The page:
Nothing like this has ever happened before.
Former President Donald Trump’s arraignment in Manhattan on Tuesday for his alleged role in a hush money scheme continued his streak of making dubious American history, as he became the first former or sitting commander-in-chief ever to be brought up on criminal charges.
Over the past half-century, Americans have endured one political scandal after another involving a president, sitting or former — from the Watergate scandal that derailed Richard Nixon’s presidency in 1972; to the Iran-Contra affair of the 1980s that put a black mark on Ronald Reagan’s tenure; to the Monica Lewinsky affair in 1998 that led to the impeachment of President Bill Clinton; to Trump being impeached twice — once for an alleged extortion attempt with Ukraine in 2020, and again for inciting the Jan. 6, 2021 insurrection on the U.S. Capitol.
Nixon was on the path toward impeachment in August 1974, after the House Judiciary Committee approved, in a bipartisan manner, charges of obstruction of justice and abuse of power for the president’s alleged efforts to cover up the investigation into the Watergate burglary of the Democratic National Committee’s headquarters.
But before the full House could vote on the articles, Nixon resigned the presidency. His successor, Gerald Ford, then delivered a “full, free and absolute pardon” of Nixon in September 1974, ensuring that Nixon would never face prosecution related to Watergate.
At the time, President Ford explained to the nation that pardoning Nixon was the only path forward from the scandal, and that he believed the prosecution of a president would only further divide the country.
“During this long period of delay and potential litigation, ugly passions would again be aroused,” Ford said in his Sept. 9, 1974 address. “And our people would again be polarized in their opinions. And the credibility of our free institutions of government would again be challenged at home and abroad.”
Ford’s pardon put an end to the question of whether Nixon would face justice for his role in Watergate — though the decision has been heavily criticized and debated ever since, with opponents arguing that it set a bad precedent of putting a president above the law.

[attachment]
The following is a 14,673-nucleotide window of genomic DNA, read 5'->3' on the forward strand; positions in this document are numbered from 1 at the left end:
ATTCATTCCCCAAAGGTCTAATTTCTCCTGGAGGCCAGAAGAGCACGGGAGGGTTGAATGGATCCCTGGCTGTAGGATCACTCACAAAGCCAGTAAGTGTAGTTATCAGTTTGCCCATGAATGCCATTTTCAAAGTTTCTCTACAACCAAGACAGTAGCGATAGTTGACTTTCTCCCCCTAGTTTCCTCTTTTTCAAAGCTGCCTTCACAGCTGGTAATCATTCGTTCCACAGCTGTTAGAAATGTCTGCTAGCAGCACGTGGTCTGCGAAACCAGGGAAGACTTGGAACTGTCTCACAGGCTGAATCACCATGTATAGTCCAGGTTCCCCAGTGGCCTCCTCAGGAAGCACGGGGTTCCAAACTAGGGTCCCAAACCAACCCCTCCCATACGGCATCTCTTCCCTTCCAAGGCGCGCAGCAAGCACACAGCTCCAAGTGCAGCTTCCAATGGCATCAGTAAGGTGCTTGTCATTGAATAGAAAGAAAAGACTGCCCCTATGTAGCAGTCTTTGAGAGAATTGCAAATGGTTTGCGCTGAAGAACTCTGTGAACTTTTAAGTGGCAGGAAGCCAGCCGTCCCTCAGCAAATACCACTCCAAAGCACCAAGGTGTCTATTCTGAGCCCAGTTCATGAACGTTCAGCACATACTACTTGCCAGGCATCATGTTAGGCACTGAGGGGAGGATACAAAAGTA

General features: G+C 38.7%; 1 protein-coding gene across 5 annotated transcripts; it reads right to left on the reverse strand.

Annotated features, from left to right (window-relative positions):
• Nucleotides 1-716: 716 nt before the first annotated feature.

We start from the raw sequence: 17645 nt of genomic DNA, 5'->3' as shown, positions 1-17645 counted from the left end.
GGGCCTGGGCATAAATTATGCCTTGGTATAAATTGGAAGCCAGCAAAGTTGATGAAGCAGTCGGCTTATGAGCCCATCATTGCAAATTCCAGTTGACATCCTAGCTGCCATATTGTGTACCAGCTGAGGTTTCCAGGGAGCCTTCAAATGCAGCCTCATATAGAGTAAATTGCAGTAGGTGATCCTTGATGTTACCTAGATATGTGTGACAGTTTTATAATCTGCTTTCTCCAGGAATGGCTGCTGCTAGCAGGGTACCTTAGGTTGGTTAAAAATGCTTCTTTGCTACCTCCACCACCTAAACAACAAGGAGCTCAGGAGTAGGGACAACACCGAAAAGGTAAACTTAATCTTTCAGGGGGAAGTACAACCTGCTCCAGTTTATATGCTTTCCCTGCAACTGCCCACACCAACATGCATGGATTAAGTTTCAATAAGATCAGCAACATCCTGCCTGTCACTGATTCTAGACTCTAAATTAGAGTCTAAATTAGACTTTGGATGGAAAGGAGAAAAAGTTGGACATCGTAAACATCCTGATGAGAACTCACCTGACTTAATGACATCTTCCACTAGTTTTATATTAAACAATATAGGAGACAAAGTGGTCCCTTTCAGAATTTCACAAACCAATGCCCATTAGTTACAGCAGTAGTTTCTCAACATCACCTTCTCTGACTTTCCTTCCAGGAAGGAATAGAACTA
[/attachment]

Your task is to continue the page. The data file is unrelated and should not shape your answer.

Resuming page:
Almost a quarter-century later, President Clinton was impeached for charges including perjury, obstruction of justice and abuse of power related to his extramarital affair with Monica Lewinsky, a former White House intern.
Clinton expressed contrition for the scandal, but resisted calls for his resignation — and, along with his supporters, slammed the impeachment proceedings against him as being political.
The first president since Andrew Johnson to face an impeachment trial, Clinton was ultimately acquitted of the charges against him in February 1999. An impeachment trial isn’t, however, a criminal proceeding — but Clinton himself was never charged with a crime related to the Lewinsky affair.
And then there’s Donald Trump.
His first impeachment occurred in December 2019, when a party-line vote in the Democratic-led House of Representatives charged him with obstruction of justice and abuse of power for allegedly attempting to withhold aid from Ukrainian President Volodomyr Zelensky in exchange for getting campaign dirt on then-former Vice President Joe Biden, whom Trump saw as his main rival in the 2020 presidential election.